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Galway buskers say new street performance by-laws are 'disgrace'

Stock image of musicians playing Irish folk music on the sunny streets of Galway Image copyright bradleyhebdon/Getty
Image caption Buskers playing music on the streets of Galway

"People come from all over the world to busk the streets of Galway".

Busker Spud Kennedy is a singer and guitarist in the band, Galway Street Club.

However, because of new by-laws, he claims the famous busking scene in the city is under threat.

His warning comes after Galway City Council voted in favour of the laws limiting busking and street performance.

On Monday, councillors voted by 12 to 6 in favour of the measures, which will come into effect at the beginning of next year.

The rules will ban the use of amplification or backing tracks by buskers before 18:00 local time and also restrict so-called "circle acts", that attract crowds.

The use of drum kits will be banned at all times.

The decision comes after years of debate about the level of busking in the city centre.

However, speaking to BBC News NI, Mr Kennedy branded the laws a "joke" and "a disgrace".

He said the laws would have a negative impact on his act.

"For us, being a 10-piece band, trumpets, saxophone, drum kit, all the different instruments there's no way we can sing loud enough to overpower the instruments, we need an amplifier."

He criticised the council's decision.

"The way they (the council) are going about it is completely wrong. Nobody has actually contacted the busking community to try and create regulation that works, "he claimed.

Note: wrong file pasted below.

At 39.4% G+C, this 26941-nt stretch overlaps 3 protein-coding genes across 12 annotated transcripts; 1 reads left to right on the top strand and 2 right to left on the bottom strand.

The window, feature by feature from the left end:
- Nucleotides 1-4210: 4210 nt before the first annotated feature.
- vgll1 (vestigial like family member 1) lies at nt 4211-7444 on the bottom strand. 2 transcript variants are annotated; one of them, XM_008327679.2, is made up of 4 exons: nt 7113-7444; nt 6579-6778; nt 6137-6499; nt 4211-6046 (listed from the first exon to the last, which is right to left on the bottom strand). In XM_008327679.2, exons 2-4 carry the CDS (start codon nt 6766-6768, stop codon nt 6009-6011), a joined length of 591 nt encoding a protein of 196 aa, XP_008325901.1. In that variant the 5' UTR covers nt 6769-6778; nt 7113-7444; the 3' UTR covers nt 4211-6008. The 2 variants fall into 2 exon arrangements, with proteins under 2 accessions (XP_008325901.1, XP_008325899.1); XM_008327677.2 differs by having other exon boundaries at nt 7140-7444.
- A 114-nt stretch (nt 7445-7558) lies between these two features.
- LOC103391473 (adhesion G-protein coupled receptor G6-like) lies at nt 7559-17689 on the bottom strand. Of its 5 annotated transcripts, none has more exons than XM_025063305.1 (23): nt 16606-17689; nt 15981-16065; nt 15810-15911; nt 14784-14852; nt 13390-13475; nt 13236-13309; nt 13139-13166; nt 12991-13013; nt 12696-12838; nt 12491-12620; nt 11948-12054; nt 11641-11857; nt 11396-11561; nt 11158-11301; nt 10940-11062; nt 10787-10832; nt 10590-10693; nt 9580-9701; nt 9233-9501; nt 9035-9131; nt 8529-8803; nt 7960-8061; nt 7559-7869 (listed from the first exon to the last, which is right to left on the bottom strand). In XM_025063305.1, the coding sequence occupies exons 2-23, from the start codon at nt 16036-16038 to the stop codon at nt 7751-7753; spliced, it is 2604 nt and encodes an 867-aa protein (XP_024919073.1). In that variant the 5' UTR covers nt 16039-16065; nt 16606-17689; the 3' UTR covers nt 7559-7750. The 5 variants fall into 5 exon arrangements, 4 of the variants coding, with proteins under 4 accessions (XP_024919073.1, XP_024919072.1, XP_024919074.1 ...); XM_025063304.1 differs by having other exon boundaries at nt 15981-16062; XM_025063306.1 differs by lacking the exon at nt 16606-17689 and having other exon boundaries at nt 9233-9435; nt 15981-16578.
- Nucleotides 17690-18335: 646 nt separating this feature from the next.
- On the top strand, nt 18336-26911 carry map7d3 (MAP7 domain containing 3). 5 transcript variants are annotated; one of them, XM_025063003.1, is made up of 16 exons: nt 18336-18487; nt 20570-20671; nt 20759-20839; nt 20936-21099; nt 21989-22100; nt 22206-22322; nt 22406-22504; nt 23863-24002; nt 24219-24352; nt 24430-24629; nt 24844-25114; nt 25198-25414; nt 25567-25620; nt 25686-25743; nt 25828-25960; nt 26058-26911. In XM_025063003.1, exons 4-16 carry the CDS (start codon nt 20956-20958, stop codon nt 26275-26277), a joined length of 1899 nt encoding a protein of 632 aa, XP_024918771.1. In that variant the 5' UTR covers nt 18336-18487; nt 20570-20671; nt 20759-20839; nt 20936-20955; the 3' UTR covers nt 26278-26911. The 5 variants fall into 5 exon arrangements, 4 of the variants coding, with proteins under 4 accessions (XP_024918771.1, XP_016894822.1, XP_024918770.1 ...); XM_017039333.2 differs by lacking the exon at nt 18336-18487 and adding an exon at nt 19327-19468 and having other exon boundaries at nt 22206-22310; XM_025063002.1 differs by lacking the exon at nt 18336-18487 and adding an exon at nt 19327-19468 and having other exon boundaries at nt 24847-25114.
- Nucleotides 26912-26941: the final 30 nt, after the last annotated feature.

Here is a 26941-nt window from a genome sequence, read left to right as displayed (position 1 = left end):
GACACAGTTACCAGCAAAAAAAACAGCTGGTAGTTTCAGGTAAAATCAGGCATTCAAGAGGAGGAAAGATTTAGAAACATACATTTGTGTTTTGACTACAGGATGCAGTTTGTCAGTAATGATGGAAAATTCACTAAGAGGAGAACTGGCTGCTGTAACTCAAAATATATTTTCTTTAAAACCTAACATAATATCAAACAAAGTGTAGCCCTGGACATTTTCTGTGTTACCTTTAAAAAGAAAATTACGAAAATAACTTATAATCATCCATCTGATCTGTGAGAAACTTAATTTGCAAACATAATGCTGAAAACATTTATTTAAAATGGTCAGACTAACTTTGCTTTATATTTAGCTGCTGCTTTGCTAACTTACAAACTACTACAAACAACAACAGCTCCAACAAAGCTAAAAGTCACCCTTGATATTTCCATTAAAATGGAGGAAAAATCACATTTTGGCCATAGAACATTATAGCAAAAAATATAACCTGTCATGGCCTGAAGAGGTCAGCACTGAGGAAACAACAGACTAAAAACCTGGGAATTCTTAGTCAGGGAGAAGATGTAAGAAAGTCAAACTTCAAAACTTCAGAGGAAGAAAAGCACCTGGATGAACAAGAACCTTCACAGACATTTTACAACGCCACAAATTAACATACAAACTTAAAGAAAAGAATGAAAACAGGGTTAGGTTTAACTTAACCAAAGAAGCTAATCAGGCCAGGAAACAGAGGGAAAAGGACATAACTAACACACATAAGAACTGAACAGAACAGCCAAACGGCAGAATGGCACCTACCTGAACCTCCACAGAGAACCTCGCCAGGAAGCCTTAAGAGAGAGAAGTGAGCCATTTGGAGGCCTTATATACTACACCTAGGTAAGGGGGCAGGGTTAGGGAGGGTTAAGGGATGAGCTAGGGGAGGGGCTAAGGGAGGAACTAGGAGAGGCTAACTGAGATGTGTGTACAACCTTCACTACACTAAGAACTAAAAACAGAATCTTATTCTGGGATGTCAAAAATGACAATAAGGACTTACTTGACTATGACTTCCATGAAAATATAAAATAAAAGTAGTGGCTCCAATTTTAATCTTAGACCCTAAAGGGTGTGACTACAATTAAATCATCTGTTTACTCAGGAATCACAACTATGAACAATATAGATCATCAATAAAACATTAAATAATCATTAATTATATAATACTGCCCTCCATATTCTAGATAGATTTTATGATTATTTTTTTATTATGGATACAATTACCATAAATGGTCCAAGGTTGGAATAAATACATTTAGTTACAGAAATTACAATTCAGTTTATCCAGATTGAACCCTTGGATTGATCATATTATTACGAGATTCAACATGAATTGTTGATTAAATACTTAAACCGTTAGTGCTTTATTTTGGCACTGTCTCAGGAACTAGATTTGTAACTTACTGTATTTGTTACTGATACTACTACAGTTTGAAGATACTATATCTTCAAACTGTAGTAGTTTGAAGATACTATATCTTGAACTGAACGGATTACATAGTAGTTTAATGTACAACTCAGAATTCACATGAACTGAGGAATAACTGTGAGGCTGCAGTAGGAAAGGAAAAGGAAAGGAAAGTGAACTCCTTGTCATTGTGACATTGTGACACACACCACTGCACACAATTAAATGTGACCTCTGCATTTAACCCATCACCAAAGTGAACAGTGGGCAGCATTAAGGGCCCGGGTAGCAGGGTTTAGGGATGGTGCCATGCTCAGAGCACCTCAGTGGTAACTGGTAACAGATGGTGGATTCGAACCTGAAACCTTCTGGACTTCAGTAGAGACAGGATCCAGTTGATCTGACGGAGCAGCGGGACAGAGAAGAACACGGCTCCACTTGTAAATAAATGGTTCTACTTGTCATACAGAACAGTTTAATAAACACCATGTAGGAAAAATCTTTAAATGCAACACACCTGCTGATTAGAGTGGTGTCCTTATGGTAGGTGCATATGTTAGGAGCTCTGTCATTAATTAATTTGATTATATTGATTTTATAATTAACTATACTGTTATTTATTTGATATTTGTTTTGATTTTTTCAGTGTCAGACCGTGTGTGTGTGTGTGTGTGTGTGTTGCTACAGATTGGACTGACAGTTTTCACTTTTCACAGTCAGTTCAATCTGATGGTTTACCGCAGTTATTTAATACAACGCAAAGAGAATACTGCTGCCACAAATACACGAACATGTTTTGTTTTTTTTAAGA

In response, Galway City Council said there had been "formal and informal contact with both city centre business interests and representatives of buskers" since the proposals.

A spokesman added a submission had been received from the busking community as part of the statutory consultation process.

'Busking is like the heartbeat'

Mr Kennedy said busking was important for musicians.

"It's where most artists start out. You learn your craft and how to interact with people. Busking is what made me fall in love with Galway," he said.

"When you start to take it away, you start taking away part of the city, particularly in Galway where it's been known for hundreds of years as a music city."

Image copyright Getty/martin-dm

Under the terms of the new Street Performance and Busking By-Laws, those in breach of the regulations will be liable for fixed-charge penalties, starting at €75.

The by-laws set a minimum age of 16 for those wishing to busk and place restrictions on the time any one performer can stay in one location.

A busker who is under 16 years of age can only perform in circumstances where a legal guardian is present during the performance.

Councillors speaking in favour of the proposals said there was a need to take account of city centre businesses, pointing to access issues caused by crowds watching performances.

Fianna Fáil councillor Peter Keane, who proposed the measures, said they were "mild" and rejected any suggestion they were an attempt to get rid of busking.

He said buskers could seek derogations to the by laws during festival periods, subject to application to the city manager.

Some councillors cited concerns about possible implications on freedom of expression and creativity in the city.

There has been mixed reaction on social media, with some voicing concern about the changes and some in favour of the new by-laws.

Councillors were told that a total of 262 submissions were made during a public consultation process on the proposals earlier this year.

Galway City Council said the decision to adopt a by-law was a reserved function of the elected members and had been made by a majority of them.

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